Yep, sonny this is sure enough Injun summer. Don't know what that is, I reckon, do you? Well, that's when all the homesick Injuns come back to play; You know, a long time ago, long afore yer granddaddy was born even, there used to be heaps of Injuns around here—thousands—millions, I reckon, far as that's concerned. Reg'lar sure 'nough Injuns—none o' yer cigar store Injuns, not much. They wuz all around here—right here where you're standin'. Don't be skeered—hain't none around here now, leastways no live ones. They been gone this many a year. They all went away and died, so they ain't no more left. But every year, 'long about now, they all come back, leastways their sperrits do. They're here now. You can see 'em off across the fields. Look real hard. See that kind o' hazy misty look out yonder? Well, them's Injuns—Injun sperrits marchin' along an' dancin' in the sunlight. That's what makes that kind o' haze that's everywhere—it's jest the sperrits of the Injuns all come back. They're all around us now.
"Injun Summer," two pictures and a little story appeared in the Chicago Tribune Sunday magazine in late October every year from 1907 through 1992. It's gone now, outlived its usefulness. I'm sure it's offensive to Native Americans--after all, it's wrong to say "they all went away died," when really they were pushed, cheated, manipulated, sickened and murdered by white European settlers.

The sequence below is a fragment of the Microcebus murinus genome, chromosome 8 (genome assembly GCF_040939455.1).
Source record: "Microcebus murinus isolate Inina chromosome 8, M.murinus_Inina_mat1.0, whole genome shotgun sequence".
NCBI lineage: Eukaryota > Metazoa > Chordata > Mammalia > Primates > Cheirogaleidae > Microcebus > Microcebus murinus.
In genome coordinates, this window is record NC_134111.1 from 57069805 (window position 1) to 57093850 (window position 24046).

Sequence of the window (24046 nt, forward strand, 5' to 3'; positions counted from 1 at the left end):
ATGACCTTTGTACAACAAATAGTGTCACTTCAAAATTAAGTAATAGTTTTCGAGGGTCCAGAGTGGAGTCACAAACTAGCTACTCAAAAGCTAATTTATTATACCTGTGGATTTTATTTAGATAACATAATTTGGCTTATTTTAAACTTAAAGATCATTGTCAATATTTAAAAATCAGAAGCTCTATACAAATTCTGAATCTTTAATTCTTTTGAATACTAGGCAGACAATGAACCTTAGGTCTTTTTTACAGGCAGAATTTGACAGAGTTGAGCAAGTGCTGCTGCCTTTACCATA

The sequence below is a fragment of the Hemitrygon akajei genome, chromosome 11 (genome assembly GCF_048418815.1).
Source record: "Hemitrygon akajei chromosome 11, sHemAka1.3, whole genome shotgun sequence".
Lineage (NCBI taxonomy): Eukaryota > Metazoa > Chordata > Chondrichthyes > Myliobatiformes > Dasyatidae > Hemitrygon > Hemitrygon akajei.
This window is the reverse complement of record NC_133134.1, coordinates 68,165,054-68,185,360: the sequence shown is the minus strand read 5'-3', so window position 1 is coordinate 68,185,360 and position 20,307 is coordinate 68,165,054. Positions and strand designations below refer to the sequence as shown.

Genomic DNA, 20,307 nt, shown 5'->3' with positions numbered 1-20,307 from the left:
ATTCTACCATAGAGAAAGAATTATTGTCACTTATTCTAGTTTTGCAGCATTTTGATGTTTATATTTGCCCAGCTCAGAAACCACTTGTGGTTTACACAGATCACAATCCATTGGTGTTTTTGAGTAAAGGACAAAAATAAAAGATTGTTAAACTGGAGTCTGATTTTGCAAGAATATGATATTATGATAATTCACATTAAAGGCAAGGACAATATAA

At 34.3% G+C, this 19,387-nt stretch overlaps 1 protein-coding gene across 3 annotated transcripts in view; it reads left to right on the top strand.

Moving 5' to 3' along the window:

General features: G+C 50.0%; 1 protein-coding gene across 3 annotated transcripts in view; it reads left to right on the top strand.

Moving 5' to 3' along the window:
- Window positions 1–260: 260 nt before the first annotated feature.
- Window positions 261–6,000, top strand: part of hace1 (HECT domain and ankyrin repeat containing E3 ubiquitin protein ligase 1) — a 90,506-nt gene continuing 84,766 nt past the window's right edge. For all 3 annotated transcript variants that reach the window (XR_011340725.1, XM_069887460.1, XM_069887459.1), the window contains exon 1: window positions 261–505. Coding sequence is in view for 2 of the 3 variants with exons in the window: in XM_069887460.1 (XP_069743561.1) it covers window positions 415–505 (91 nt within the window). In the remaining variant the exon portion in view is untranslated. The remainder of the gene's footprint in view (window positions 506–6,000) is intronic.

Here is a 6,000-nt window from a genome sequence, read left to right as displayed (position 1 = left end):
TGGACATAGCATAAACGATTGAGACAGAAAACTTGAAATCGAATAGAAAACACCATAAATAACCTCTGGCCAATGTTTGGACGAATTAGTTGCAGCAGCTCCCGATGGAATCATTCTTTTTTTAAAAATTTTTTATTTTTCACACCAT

But still--this piece captured my imagination when I was a child. I remember reading it out loud to myself and studying the similarities between the daytime picture above and the nighttime one.
When we sing of "mystic sweet communion with those whose rest is won," the music somehow connects saints on earth with saints in heaven. Or at least it feels that way. Someone more insistent than I on correct theology might locate that unity at the communion table, in the bread and wine becoming Christ's body and blood. But to me, music is as real as a wafer on the tongue or golden wine in a cup. And the tears that well up in the throat are sacramental, God embodied in our grief. Salty and substantial.